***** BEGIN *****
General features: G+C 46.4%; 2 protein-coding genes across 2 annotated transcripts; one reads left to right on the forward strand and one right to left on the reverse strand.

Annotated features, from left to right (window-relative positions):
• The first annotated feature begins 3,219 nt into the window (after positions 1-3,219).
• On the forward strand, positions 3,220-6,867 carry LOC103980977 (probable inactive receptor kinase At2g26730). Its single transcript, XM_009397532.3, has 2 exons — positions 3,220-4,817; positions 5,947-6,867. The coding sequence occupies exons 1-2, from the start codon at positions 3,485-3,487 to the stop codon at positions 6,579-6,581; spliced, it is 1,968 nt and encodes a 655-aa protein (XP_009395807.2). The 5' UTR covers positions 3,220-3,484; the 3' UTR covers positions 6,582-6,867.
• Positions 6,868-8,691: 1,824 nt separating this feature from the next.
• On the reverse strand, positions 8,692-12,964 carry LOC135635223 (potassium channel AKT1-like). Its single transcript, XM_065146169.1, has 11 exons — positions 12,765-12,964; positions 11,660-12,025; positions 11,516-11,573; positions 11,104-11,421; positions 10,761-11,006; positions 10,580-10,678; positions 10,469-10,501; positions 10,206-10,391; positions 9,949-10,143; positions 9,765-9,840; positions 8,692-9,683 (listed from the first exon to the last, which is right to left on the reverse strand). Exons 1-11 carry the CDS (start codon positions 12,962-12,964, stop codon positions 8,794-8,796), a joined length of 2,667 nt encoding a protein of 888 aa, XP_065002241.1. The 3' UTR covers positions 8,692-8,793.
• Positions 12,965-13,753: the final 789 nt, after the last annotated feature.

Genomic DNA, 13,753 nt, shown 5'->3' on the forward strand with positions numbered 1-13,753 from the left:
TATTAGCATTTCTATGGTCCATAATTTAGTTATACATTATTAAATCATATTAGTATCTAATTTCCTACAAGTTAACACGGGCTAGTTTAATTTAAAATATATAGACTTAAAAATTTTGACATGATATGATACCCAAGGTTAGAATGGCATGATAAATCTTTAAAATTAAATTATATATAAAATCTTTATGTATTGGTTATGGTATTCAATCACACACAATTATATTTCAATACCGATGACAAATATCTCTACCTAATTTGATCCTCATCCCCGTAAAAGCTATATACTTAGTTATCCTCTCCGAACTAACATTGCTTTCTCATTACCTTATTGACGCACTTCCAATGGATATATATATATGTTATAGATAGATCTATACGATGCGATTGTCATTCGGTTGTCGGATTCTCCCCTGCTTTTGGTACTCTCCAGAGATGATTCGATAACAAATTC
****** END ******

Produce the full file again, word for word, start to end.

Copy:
General features: G+C 46.4%; 2 protein-coding genes across 2 annotated transcripts; one reads left to right on the forward strand and one right to left on the reverse strand.

Annotated features, from left to right (window-relative positions):
• The first annotated feature begins 3,219 nt into the window (after positions 1-3,219).
• On the forward strand, positions 3,220-6,867 carry LOC103980977 (probable inactive receptor kinase At2g26730). Its single transcript, XM_009397532.3, has 2 exons — positions 3,220-4,817; positions 5,947-6,867. The coding sequence occupies exons 1-2, from the start codon at positions 3,485-3,487 to the stop codon at positions 6,579-6,581; spliced, it is 1,968 nt and encodes a 655-aa protein (XP_009395807.2). The 5' UTR covers positions 3,220-3,484; the 3' UTR covers positions 6,582-6,867.
• Positions 6,868-8,691: 1,824 nt separating this feature from the next.
• On the reverse strand, positions 8,692-12,964 carry LOC135635223 (potassium channel AKT1-like). Its single transcript, XM_065146169.1, has 11 exons — positions 12,765-12,964; positions 11,660-12,025; positions 11,516-11,573; positions 11,104-11,421; positions 10,761-11,006; positions 10,580-10,678; positions 10,469-10,501; positions 10,206-10,391; positions 9,949-10,143; positions 9,765-9,840; positions 8,692-9,683 (listed from the first exon to the last, which is right to left on the reverse strand). Exons 1-11 carry the CDS (start codon positions 12,962-12,964, stop codon positions 8,794-8,796), a joined length of 2,667 nt encoding a protein of 888 aa, XP_065002241.1. The 3' UTR covers positions 8,692-8,793.
• Positions 12,965-13,753: the final 789 nt, after the last annotated feature.

Genomic DNA, 13,753 nt, shown 5'->3' on the forward strand with positions numbered 1-13,753 from the left:
TATTAGCATTTCTATGGTCCATAATTTAGTTATACATTATTAAATCATATTAGTATCTAATTTCCTACAAGTTAACACGGGCTAGTTTAATTTAAAATATATAGACTTAAAAATTTTGACATGATATGATACCCAAGGTTAGAATGGCATGATAAATCTTTAAAATTAAATTATATATAAAATCTTTATGTATTGGTTATGGTATTCAATCACACACAATTATATTTCAATACCGATGACAAATATCTCTACCTAATTTGATCCTCATCCCCGTAAAAGCTATATACTTAGTTATCCTCTCCGAACTAACATTGCTTTCTCATTACCTTATTGACGCACTTCCAATGGATATATATATATGTTATAGATAGATCTATACGATGCGATTGTCATTCGGTTGTCGGATTCTCCCCTGCTTTTGGTACTCTCCAGAGATGATTCGATAACAAATTC